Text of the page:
Theresa May wants ‘one country, two systems’ respected in wake of Hong Kong barring activist from entering city
Britain wants to ensure the “one country, two systems” model under which Hong Kong is guaranteed a high degree of autonomy from Beijing for half a century is respected, Prime Minister Theresa May said on Wednesday.
Responding in parliament to a question from a British lawmaker, May vowed Hong Kong and China would continue to be pressed about the barring of activist Benedict Rogersfrom the city.
China’s ambassador to Britain on Tuesday was summoned to the British Foreign Office to explain the Rogers’ incident, and ministers said they would write to Hong Kong Chief Executive Carrie Lam Cheng Yuet-ngor to further express their concerns.
The prime minister, responding to a question from MP Fiona Bruce during a weekly question and answer session, stated: “We want to ensure that the model of one country and two systems is preserved and continues to operate. On the specific case and the specific issue that she has raised, my right honourable friend the Foreign Secretary informs me that the Foreign Office has raised this issue at various levels in relation to Hong Kong and China, and we will continue to do so.”
Bruce, who chairs the UK Conservative Party’s Human Rights Commission, also posed questions on Tuesday to Foreign Office staff.
“Does the Prime Minister share the great concerns that were expressed in this House on Wednesday, including by ministers, about the implications for the one country, two systems model in Hong Kong of the recent refusal of the authorities there to allow Ben Rogers, a UK national, entry?” she asked.
“Will the Prime Minister confirm that the government will work with the Hong Kong and Chinese authorities to ensure that the democratic freedoms in the one country, two systems model are honoured and preserved?”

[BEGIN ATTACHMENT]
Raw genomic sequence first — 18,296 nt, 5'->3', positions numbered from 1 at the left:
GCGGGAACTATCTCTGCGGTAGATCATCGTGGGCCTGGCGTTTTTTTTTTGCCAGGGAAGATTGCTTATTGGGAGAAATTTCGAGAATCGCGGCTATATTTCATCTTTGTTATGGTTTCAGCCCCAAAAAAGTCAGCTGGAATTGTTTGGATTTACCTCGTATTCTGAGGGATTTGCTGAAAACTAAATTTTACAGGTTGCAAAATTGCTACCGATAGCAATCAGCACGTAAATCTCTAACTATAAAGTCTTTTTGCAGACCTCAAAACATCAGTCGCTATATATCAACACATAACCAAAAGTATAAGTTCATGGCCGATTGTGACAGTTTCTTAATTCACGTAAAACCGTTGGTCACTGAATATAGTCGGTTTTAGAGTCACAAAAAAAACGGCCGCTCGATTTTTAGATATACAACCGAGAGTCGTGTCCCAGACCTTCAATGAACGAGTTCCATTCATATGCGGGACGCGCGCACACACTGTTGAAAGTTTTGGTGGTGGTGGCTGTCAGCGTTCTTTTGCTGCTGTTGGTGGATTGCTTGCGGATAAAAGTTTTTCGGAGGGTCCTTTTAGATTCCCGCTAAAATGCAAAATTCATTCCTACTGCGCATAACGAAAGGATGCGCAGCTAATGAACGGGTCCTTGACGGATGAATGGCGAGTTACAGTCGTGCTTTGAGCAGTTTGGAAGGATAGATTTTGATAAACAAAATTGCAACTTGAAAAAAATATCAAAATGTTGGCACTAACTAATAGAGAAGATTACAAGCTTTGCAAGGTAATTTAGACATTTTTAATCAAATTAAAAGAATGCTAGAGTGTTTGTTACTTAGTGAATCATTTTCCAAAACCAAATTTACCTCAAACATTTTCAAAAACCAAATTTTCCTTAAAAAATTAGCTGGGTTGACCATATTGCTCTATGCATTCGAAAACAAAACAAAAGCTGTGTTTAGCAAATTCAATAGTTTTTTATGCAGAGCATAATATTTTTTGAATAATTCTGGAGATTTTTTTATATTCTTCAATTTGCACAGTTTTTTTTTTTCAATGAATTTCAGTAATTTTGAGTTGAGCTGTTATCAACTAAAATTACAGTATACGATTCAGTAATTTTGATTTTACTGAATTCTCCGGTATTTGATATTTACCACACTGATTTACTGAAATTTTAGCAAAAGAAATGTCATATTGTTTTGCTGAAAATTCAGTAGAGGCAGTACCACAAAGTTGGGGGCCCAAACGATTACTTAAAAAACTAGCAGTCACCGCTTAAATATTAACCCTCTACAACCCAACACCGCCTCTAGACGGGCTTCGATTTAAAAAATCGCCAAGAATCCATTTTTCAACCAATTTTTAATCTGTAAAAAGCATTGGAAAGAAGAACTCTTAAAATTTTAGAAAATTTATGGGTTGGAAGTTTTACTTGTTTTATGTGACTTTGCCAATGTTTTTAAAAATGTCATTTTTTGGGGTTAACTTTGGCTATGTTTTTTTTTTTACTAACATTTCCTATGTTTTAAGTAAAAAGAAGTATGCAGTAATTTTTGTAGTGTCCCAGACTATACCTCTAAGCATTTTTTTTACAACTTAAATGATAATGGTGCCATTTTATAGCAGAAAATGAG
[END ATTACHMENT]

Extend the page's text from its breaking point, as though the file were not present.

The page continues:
“One country, two systems” is the governing formula under which Beijing has run Hong Kong since the city was handed from British to Chinese rule in 1997. Under it, the city gets certain freedoms not enjoyed by people on the mainland.
Rogers, deputy chairman of the same commission, was refused entry to the city upon arriving at Hong Kong International Airport on October 11. He was then put on a plane to Thailand, where he had flown from, and returned to London.
Rogers, commenting on May’s response, said: “This is about Hong Kong and its freedoms and autonomy … I am delighted that this continues to be raised at the very highest levels.”
Concerned about the “erosion” of the “one country, two systems” model, Bruce cited Rogers’ being barred, the disappearance of five Hong Kong booksellers, and the jailing of pro-democracy leaders, including a democratically elected representative.
Britain warned in its latest six-monthly report on Hong Kong that “important areas” of the “one country, two systems” model were coming under “increasing pressure.”
Asked if the chief executive had received any letters or messages from the British government, a spokesman for Carrie Lam said: “The Chief Executive’s Office has not received any letter [or] email from the UK government on the matter so far.”